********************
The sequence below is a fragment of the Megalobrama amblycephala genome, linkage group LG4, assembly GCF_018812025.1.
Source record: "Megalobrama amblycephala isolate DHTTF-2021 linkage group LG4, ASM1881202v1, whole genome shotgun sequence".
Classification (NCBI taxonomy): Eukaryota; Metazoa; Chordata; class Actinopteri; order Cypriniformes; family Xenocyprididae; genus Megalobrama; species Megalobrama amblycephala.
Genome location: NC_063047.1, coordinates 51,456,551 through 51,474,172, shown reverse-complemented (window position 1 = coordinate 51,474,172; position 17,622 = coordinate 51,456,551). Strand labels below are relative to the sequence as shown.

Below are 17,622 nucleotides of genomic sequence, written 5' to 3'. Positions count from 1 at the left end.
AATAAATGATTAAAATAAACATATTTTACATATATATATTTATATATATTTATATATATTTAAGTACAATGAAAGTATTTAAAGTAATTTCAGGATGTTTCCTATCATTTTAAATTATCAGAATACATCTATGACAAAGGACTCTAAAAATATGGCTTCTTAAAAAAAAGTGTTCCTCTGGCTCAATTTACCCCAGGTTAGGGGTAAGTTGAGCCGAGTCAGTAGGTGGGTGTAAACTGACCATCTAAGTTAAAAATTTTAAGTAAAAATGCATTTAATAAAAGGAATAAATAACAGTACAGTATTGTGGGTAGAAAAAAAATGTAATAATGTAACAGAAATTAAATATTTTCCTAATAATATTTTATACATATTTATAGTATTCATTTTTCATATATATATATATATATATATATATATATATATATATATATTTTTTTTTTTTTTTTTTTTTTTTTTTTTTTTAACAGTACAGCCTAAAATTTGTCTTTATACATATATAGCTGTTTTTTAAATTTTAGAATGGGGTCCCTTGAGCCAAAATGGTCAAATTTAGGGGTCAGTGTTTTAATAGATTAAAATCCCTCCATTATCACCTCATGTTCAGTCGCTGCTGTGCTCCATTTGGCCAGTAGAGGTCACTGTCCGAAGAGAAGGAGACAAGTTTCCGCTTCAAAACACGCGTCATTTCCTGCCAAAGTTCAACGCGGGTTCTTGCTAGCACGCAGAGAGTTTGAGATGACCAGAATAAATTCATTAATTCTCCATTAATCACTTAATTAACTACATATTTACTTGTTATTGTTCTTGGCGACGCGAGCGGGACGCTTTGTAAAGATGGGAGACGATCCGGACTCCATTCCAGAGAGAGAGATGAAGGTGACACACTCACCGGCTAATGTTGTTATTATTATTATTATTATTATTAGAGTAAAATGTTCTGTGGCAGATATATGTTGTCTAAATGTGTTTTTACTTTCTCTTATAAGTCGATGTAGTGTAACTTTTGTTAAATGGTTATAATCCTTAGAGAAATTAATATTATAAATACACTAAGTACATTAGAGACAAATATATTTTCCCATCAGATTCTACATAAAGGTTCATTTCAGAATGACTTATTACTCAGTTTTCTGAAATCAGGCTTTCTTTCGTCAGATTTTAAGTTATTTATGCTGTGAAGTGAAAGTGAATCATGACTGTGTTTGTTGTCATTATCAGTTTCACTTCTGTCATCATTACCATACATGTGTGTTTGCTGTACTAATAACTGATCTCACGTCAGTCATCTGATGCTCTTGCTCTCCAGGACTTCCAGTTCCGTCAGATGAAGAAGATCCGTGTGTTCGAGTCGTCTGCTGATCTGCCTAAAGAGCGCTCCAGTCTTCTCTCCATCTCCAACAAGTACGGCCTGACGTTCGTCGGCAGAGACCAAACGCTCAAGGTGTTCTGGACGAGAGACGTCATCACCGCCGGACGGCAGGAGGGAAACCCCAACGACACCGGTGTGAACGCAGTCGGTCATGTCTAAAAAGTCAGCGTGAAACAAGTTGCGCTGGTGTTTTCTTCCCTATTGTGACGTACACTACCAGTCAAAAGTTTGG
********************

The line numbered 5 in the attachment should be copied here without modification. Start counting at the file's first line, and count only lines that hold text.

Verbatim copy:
Below are 17,622 nucleotides of genomic sequence, written 5' to 3'. Positions count from 1 at the left end.